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PRIBBLES AND PRABBLES

CHAPTER I

Future of the English language–Baboo English-Blunders in convers

ation-Blunders in translation-Queer Bibles-Changes in meaning of words--Changes in pronunciation-Pleonasm in word-building

Change, a condition of living languages. WHATEVER future may await the British Empire, a very glorious one unquestionably awaits the British tongue-the glory, to wit, of becoming the speech of the majority of civilised men. Already virtually the language of commerce and of navigation throughout the world, what a development awaits it in the mouths of the millions present and to come of America and of Australasia! While venerable tongues like French and German are possibly doomed to dwindle and decline as instruments of speech, our English language is obviously destined to be employed more and more by ever-multiplying millions, and, like the river of the poet,

“ Labitur et labetur in omne volubilis ævum," until, in fine, it shall become almost a universal tongue.

But the medal has its reverse ubi uber ibi tuber-and this supreme consummation will probably be attended by a fatal danger inherent in its own conditions. The very triumph of our speech will engender the seeds of its decay; and the English language is in all probability destined to undergo grave deterioration as the price of prodigious diffusion. Just as the pure Latin of the Augustan age gradually assumed Protean forms of change and distortion in the mouths of the motley myriads of the later Empire, so must the world expect to see a gradual, but sure metamorphosis of the English tongue in proportion as it overspreads the globe.

Already in America can be discerned the beginnings, not perhaps of absolute deterioration, but of distinct divergence from the parent type, both in terminology and in pronunciation, and who can tell when this divergence may amount to metamorphosis, or what may be the cumulative result of a thousand years

of creeping alteration in that continent, and still more so in the future States of the Pacific ? Looking to the changes which have occurred in our language within our own four seas from the time of Chaucer until now, he would be a bold man who should venture to predict, or even to imagine, what altered forms a world-wide English may assume at the end of a few centuries from the present time, especially when the Hindoo and the Chinaman shall have contributed their grotesque quotas to its transformation.

Small peoples may indeed conserve their speech from change, as Greece has done, whose language at this day differs but little from that employed by Xenophon; but the liability to lingual alteration increases in almost geometric ratio with the numbers and diffusion of those who use a given language; and therefore it must be expected that the English of the twenty-fifth or thirtieth century-if the world lasts so longwill be radically different from the English of to-day.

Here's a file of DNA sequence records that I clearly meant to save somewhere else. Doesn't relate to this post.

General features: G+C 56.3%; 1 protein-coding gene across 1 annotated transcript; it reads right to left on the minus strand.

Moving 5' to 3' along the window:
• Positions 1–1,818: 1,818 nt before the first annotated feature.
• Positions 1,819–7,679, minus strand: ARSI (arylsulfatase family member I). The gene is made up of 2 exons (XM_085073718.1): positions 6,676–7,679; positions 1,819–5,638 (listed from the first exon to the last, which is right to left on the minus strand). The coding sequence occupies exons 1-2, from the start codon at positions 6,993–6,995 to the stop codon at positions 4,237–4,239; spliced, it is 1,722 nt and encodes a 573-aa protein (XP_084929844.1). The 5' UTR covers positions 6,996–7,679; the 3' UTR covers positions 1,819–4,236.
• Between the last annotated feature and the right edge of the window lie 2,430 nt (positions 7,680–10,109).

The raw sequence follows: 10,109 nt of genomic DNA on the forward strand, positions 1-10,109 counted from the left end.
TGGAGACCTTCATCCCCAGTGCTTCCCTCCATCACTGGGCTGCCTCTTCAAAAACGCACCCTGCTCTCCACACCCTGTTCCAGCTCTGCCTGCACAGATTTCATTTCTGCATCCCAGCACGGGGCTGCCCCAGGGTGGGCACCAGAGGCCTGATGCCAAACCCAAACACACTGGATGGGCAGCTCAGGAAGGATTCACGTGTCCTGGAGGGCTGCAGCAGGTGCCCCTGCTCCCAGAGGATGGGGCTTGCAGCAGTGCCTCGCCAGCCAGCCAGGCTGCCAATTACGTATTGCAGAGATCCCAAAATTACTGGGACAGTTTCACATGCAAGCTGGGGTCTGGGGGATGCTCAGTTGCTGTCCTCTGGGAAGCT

A whole paper—and a very interesting one-might be written on the single subject of ‘Pigeon English'—that amazing dialect or jargon which the Chinamen have already brought to such a stage of development that it might now be almost crystallised into a grammar and lexicon of its own; but, leaving China for the present, let us consider for a moment the potentialities of metamorphosis which are involved in our connection with India; and what the educated Baboo' may yet achieve in the way of altering the English tongue.

It is, of course, idle to suppose that English will ever supplant the various vernaculars of India so as to become the speech of all its heterogeneous races; but none the less it is absolutely certain that our language will take root there more or less vigorously; and that it will in time become at least the written language of some millions in that vast peninsula. It is equally certain that, whenever that shall come to pass, our "well of English undefyled” will be found to have undergone some very startling changes at the hands of our Indian fellowsubjects.

Just to show that they have already made a tolerably fair beginning in this direction, I would here cite one or two samples of the ‘Baboo English' of to-day; which I make bold to think will at once curdle the blood of the grammarian and prove amusing to the general reader.

The following is a true and unmanipulated copy of part of a local news-letter which was lately sent for publication to an Anglo-Indian journal :

" It is a matter of impressing on the minds of those inhabiting this dark mundane ocean the excitement of fever which was caused on April first, 1889, by the different informations brought to Patna by means of the different throats, entreating that some fifty or sixty robbers are certain to come to plunder some rich portion of the city. On the very day from 8 p.m. to the dead of night the space between the eastern and the western gates of Patna were so crowded by the armed stout and drastic policemen that it was undoubtedly hoped by the State theory to have no effect of the arms of the robbers on those of the policemen. But soon after the day wended away the information of the robbery was after a deep cogitation known to be a mendacious fabrication.”

The next specimen is a copy of a letter addressed to an English official in India by a Bengal Baboo desirous of being appointed to a clerkship in that gentleman's office :

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